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On the basis of discovery into what drives adult-onset eczema, the novel drug may provide a unique benefit for impacted patients.
Reports have indicated global atopic dermatitis prevalence has been relatively stagnant for the last 2 decades. However, collective research into what drives adult-onset atopic dermatitis—combined with the realities of aging populations in nations like the US—lead to worry that cases may climb still, and methods to mitigate different iterations of the disease will be needed.
In the third segment of an interview with HCPLive during the Maui Derm 2023 NP + PA Summer Conference in Colorado Springs this week, Matthew Zirwas, MD, director of the clinical trials and dermatitis center at Dermatologists of Greater Columbus, discussed the relatively recent discoveries into disparities between adult-onset and childhood-onset eczema. Collective epidemiologic, pathophysiologic, genetic, and treatment-response data has led to a firm understanding as to what differentiates disease onset timing.
“In kids, it is a genetic disease of barrier deficiency,” Zirwas explained. “In adults, it’s also a barrier deficiency—but it’s not genetic—it’s due to the long-term, low-grade exposure to environmental damage.”
Zirwas said data show a combination of factors—air pollution, hard water, and even surfactants including soap and some detergents—may accumulate increased risk of atopic dermatitis in adults who don’t even have a genetic disposition for the disease.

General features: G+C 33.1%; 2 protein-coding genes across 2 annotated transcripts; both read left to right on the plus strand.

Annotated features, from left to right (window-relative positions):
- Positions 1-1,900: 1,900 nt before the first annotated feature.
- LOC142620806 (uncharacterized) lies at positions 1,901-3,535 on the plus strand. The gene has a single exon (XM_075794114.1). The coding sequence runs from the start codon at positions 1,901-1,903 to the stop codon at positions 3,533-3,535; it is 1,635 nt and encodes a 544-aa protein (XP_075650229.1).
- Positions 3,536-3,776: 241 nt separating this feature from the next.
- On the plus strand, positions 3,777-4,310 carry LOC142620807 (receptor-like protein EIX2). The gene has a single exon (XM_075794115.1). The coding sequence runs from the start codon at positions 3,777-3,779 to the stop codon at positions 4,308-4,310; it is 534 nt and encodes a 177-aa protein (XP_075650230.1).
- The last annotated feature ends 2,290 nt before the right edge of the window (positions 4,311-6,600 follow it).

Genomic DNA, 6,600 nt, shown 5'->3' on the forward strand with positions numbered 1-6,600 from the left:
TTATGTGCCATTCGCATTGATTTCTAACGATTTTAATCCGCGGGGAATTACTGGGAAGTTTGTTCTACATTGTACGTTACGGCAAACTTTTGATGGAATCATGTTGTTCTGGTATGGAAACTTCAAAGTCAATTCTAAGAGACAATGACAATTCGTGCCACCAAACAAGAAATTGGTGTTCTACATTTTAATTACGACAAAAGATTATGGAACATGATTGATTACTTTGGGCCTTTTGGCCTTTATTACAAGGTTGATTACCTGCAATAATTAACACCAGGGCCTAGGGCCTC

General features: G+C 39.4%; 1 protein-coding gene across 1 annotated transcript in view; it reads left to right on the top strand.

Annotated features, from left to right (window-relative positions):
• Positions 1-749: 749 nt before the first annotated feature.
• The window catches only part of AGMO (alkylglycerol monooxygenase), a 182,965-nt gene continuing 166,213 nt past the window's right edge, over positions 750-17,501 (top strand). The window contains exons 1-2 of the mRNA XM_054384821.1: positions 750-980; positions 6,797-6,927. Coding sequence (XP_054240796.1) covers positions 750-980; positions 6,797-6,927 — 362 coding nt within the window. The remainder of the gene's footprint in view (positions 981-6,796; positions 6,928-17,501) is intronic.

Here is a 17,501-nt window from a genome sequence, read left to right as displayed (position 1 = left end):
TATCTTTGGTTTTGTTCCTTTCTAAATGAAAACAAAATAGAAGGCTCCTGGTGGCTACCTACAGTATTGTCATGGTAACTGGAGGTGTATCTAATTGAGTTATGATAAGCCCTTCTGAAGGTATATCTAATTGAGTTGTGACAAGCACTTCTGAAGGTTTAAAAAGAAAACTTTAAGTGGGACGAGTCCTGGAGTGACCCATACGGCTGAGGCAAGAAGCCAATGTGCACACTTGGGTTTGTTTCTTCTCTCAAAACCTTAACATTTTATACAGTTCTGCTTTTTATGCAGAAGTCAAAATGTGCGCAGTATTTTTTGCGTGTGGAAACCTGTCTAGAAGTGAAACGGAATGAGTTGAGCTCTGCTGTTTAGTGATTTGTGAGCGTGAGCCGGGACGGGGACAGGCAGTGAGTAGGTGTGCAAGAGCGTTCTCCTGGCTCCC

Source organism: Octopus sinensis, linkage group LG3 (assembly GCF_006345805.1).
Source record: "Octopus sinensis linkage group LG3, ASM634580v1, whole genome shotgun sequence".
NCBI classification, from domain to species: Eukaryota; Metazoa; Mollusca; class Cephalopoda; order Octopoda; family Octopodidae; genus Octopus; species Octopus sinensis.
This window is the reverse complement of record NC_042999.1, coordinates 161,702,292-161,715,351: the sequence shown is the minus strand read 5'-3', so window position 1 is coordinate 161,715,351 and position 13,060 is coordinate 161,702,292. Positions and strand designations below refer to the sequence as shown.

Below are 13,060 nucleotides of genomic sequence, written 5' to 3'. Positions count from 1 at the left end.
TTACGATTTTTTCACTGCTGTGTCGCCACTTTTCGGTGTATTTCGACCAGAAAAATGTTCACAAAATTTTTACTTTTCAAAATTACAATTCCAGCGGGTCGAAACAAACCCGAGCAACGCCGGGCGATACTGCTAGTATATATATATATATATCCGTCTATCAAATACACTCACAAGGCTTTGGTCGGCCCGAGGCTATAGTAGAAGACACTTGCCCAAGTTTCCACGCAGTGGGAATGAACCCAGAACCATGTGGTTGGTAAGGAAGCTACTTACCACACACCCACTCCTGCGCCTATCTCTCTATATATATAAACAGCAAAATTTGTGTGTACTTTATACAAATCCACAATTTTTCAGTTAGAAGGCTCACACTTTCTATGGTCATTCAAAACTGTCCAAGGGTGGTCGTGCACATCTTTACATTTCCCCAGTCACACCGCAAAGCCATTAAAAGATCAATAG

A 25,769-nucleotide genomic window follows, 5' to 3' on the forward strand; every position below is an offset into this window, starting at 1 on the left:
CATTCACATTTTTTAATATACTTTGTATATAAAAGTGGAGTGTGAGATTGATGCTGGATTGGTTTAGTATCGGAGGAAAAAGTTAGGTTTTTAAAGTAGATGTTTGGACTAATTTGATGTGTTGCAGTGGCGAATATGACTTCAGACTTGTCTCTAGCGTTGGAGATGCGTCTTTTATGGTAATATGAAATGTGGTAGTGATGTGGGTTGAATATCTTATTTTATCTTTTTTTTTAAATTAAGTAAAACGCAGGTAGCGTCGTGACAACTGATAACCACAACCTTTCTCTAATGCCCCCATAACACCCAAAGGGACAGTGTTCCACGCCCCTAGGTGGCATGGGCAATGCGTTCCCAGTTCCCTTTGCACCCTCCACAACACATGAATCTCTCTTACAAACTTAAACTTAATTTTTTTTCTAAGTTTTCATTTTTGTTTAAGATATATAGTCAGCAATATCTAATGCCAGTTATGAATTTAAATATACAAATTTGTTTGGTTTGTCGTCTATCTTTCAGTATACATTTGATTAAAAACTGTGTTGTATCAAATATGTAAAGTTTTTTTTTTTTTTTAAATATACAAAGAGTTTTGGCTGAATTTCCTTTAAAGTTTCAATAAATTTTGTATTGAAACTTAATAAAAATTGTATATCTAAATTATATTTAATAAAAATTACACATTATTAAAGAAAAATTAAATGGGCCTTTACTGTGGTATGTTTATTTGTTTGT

“These are causing epigenetic changes in your keratinocytes that are slowly degrading your barrier,” Zirwas said. “We now think of this the same way we think of field cancerization in skin cancer.”
On the subject of preventive strategies, Zirwas said some non-medicinal strategies may help reduce risk.
“Some of it is impossible…but you could move from busy roads,” he said. “You could use a laundry detergent that has very low irritant surfactants. You could stop using soap on most of your body. We can start to do things like that to reduce the likelihood of getting it.”
Rather, Zirwas is particularly excited about the prospect of topical tapinarof—a drug he has been involved in research with himself—and its potential role in managing adult-onset atopic dermatitis on the basis of these discoveries.
“What makes it unique in psoriasis is this big remittive effect,” Zirwas said. “What I have seen so far is a strong remittive effect in adult-onset atopic dermatitis, but not so such a strong remittive effect in childhood-onset atopic dermatitis.”
With a “totally unique mechanism of action” relative to other JAK inhibitors, tapinarof essentially leads the skin to homeostasis, Zirwas said—it cannot alter a person’s genetic barrier deficiency. “But if you’re an adult capable of making (the barrier)…I think we’re going to find tapinarof restores that barrier and then keeps it restored.”